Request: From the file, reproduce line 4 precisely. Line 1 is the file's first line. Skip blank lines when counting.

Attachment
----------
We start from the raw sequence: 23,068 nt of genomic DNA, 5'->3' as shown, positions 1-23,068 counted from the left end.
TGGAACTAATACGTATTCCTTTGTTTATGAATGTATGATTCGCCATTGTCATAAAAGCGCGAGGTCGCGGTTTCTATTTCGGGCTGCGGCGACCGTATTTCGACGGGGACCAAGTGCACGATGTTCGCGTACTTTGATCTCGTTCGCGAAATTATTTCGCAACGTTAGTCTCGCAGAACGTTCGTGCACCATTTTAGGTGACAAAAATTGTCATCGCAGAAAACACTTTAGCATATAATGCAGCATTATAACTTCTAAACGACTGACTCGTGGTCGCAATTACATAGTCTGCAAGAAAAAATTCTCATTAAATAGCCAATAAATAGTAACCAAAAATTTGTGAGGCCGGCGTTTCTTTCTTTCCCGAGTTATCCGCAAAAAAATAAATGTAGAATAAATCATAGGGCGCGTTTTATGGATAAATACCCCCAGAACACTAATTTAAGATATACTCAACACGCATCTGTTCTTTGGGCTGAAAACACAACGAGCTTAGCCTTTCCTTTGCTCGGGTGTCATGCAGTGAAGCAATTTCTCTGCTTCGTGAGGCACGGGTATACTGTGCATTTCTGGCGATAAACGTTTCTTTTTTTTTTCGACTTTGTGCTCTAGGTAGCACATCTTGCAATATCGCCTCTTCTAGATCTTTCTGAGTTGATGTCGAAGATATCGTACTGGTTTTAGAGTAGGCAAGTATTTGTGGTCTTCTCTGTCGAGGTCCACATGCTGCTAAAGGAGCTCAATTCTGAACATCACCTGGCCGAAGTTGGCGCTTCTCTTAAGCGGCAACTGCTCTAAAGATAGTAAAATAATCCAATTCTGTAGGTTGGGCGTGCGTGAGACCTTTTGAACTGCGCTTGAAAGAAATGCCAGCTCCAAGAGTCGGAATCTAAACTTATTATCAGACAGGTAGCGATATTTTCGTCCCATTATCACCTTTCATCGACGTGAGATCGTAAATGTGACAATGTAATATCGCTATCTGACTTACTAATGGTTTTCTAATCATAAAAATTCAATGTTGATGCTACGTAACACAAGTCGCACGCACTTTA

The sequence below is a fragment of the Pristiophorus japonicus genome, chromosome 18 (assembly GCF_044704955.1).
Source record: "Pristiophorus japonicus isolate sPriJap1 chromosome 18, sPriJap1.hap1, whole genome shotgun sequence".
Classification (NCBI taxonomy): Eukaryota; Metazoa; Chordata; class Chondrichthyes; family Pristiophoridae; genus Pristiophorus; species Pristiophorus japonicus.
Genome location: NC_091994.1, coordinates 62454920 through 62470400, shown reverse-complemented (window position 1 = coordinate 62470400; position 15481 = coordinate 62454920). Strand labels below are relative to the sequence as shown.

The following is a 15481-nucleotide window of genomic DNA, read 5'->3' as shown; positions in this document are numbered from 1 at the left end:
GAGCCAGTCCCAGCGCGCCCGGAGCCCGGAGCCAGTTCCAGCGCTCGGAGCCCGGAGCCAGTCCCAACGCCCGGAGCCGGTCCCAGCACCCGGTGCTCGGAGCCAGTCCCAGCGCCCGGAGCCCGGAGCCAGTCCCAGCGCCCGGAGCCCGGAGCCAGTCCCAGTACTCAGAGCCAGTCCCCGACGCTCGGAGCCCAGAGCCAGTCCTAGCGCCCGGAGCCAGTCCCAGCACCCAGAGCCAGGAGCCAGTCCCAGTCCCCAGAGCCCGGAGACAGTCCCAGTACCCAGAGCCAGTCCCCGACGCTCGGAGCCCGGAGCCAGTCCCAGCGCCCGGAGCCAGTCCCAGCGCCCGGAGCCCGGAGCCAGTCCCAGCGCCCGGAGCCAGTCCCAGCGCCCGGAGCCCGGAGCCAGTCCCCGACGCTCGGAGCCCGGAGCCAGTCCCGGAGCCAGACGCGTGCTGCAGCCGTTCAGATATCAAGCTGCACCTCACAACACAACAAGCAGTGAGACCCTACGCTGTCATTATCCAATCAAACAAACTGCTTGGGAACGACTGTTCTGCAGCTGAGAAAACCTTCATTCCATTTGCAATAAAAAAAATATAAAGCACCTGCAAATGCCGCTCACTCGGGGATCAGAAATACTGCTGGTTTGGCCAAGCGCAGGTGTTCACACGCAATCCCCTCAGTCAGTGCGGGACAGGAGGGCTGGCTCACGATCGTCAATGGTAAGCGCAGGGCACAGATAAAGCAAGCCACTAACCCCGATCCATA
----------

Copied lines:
Source record: "Pristiophorus japonicus isolate sPriJap1 chromosome 18, sPriJap1.hap1, whole genome shotgun sequence".